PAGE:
Non-toxic plants

Are Fiery Reed Orchids Toxic For Cats?

by Clair Chesterman
Is Fiery Reed Orchid Toxic For Cats

No, Fiery Reed Orchids are not toxic for cats.

This article has been written in collaboration with a team of experienced DVMs (doctors of veterinary medicine). Their expertise, coupled with our comprehensive research, which includes high-authority websites such as the ASPCA and PetMD, ensures that the information we provide about the potential risks of various plants, including the Fiery Reed Orchid, is both accurate and up-to-date.

According to the ASPCA (Animal Society for the Prevention of Cruelty to Animals), the fiery reed orchid is listed as non-toxic not only for cats but also for dogs and horses, making it safe to cultivate in homes where these animals are present.

Can Cats Eat Fiery Reed Orchid?

Fiery Reed Orchid and a cat

A little bit of the fiery reed orchid will not cause severe effects in your feline buddies. Cats can safely bite, lick, and touch a fiery reed orchid. However, this does not imply that you can permit your cat to keep on eating this plant.

Cats may feel indigestion and suffer from mild vomiting and diarrhea if they happen to consume too many plants. This is because they do not have the proper enzymes that can digest plant materials in their stomach.

What is Fiery Reed Orchid?

Fiery Reed Orchid and cats

The fiery reed orchid is also known as the spice orchid. Scientifically known as Epidendrum ibaguense, it is a species of epiphytic orchid of the genus Epidendrum which is commonly found in South American countries like Venezuela, Colombia, and Northern Brazil. It can be also found in Trinidad and French Guiana.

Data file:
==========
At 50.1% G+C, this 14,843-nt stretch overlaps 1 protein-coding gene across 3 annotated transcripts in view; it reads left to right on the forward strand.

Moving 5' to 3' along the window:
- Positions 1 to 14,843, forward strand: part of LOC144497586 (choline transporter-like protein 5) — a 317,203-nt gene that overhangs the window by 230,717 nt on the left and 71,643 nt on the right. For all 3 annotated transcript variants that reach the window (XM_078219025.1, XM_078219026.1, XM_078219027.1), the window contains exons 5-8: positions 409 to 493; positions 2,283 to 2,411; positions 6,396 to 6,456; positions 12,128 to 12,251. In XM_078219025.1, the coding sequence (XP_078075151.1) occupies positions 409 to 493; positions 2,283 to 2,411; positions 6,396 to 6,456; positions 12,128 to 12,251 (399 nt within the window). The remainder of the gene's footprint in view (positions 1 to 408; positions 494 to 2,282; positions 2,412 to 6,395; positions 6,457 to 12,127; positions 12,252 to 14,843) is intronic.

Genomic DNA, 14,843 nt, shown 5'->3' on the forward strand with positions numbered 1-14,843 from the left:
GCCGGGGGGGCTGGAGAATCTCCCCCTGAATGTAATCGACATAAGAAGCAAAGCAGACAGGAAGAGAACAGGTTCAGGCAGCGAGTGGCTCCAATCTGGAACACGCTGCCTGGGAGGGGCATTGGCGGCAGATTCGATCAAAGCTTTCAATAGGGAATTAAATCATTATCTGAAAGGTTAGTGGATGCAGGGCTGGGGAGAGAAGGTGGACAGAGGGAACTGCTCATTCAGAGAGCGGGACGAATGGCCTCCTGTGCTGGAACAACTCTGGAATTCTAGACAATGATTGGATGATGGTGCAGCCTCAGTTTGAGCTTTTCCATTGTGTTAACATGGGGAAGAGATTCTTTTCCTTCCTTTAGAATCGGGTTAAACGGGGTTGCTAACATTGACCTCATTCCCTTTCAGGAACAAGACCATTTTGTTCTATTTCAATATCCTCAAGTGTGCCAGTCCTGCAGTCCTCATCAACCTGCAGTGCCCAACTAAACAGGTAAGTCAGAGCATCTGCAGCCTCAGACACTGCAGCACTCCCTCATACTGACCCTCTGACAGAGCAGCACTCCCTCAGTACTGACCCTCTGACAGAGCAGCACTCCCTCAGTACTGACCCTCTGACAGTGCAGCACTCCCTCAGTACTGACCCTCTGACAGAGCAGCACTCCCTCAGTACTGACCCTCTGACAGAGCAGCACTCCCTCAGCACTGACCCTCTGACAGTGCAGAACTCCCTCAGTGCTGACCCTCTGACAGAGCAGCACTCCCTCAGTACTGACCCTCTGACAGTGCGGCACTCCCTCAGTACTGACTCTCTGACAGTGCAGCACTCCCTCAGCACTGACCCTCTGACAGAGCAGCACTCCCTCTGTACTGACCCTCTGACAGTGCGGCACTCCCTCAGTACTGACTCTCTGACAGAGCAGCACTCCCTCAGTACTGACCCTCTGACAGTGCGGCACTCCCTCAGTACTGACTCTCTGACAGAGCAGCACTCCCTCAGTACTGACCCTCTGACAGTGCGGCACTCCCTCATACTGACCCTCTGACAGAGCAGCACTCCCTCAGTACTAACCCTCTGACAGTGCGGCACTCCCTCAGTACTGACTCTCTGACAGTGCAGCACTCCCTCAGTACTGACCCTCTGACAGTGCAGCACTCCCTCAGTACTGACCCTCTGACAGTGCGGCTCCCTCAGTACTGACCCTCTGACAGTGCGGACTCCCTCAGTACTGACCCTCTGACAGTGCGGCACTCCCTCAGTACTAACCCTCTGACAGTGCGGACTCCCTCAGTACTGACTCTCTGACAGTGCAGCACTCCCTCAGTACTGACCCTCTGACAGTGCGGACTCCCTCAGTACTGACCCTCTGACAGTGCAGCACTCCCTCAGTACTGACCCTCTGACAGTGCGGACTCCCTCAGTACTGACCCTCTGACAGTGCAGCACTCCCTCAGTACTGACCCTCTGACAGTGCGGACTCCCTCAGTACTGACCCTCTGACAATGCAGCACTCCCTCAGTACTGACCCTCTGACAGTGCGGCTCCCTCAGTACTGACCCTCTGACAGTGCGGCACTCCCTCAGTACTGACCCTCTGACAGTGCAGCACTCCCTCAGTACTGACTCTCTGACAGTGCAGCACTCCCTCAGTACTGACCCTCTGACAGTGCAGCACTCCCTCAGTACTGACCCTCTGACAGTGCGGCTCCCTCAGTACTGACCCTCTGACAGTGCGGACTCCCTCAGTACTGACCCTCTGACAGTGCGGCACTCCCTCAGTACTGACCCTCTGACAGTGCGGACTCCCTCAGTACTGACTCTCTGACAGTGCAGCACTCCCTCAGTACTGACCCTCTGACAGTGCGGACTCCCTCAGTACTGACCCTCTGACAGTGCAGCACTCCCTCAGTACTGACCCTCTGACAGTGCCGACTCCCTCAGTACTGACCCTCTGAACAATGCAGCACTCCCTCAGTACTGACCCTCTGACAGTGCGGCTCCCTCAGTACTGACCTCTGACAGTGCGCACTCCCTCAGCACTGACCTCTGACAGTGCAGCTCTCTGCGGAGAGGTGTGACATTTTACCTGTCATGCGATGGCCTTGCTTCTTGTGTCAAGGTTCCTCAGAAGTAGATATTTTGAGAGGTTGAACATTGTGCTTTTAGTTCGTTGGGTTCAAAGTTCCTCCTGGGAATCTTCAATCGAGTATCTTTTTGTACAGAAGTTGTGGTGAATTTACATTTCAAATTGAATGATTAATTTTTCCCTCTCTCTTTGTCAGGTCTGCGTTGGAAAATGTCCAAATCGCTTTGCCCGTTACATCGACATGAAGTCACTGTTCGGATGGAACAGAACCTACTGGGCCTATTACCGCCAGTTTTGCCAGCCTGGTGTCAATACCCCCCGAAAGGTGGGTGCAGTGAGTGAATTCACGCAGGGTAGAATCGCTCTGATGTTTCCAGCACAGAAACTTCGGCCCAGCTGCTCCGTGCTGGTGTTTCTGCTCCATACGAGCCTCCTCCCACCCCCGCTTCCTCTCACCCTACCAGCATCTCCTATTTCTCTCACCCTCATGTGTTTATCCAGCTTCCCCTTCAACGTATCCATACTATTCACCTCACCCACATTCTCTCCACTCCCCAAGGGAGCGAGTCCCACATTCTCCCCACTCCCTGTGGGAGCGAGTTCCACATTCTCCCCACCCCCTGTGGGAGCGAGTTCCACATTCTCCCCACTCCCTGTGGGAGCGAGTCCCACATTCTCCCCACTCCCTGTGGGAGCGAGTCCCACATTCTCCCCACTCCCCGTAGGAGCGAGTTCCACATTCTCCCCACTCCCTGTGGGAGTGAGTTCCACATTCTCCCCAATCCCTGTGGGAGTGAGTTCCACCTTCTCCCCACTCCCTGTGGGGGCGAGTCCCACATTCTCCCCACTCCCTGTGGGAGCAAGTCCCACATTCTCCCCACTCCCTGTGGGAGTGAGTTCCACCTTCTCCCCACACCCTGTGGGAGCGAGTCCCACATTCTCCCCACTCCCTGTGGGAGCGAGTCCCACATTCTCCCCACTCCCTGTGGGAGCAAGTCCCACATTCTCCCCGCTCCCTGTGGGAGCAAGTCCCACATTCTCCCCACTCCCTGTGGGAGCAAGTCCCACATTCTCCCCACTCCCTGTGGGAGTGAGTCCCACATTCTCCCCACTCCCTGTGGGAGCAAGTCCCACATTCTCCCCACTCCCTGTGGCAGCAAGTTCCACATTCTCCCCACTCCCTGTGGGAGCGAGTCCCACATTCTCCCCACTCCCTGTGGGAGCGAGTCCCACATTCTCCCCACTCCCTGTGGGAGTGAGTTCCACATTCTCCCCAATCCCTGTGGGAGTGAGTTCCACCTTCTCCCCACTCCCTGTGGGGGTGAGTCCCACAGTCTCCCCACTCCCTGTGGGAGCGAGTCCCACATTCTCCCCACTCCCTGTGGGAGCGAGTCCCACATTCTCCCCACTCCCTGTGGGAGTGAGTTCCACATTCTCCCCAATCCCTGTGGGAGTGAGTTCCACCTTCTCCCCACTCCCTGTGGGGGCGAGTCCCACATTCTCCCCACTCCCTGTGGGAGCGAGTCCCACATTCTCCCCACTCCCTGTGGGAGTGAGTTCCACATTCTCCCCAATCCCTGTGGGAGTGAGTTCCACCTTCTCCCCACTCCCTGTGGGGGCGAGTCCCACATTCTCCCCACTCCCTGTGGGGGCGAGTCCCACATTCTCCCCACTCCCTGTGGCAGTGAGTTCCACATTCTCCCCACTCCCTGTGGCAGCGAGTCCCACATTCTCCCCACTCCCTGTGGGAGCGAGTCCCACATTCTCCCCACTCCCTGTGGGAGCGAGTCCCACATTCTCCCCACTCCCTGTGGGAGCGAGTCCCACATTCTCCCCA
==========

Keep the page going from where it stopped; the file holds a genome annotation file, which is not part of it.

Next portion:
The fiery reed orchid grows in a pseudo-monopodial manner. It has a vertical stem covered with the enveloping bases of distichous leaves and lacks the swelling seen in many sympodial orchid pseudobulbs. The peduncle of the inflorescence, which is firmly wrapped for the majority of its length by thin, overlapping sheaths, is terminal, not lateral, in fiery reed orchid. New growth is subsequently formed around the base of the previous one, however, the flaming reed orchid may commonly form a keiki or a baby plant from an old inflorescence.

Keeping Cats Away From Fiery Reed Orchid

Fiery Reed Orchid and a cat nearby

The most ideal way to keep your cats away from your beloved plants is to train them. Training your cats may cost a lot of time and patience but it will be beneficial once your cats learn it.

You can try to discipline your cats by spraying water at them whenever they try to touch or go near your plants. Be sure that they will associate the spraying water with the plants and not you. Otherwise, they will tend to avoid you and not the plants.

Telling them “no” or making loud noises such as clapping your hands or stomping your feet when they approach your plants will also alert them that they should stop what they are trying to do.

If you’ve done everything to keep your cats away from your plants, you might possibly seek guidance from your veterinarian.

Plants to Avoid For Your Cats

If you are a cat owner and unsure if the plants growing in your yard are harmful to your cats, check out this list of toxic plants for cats. You can also check our list of non-toxic plants for cats.

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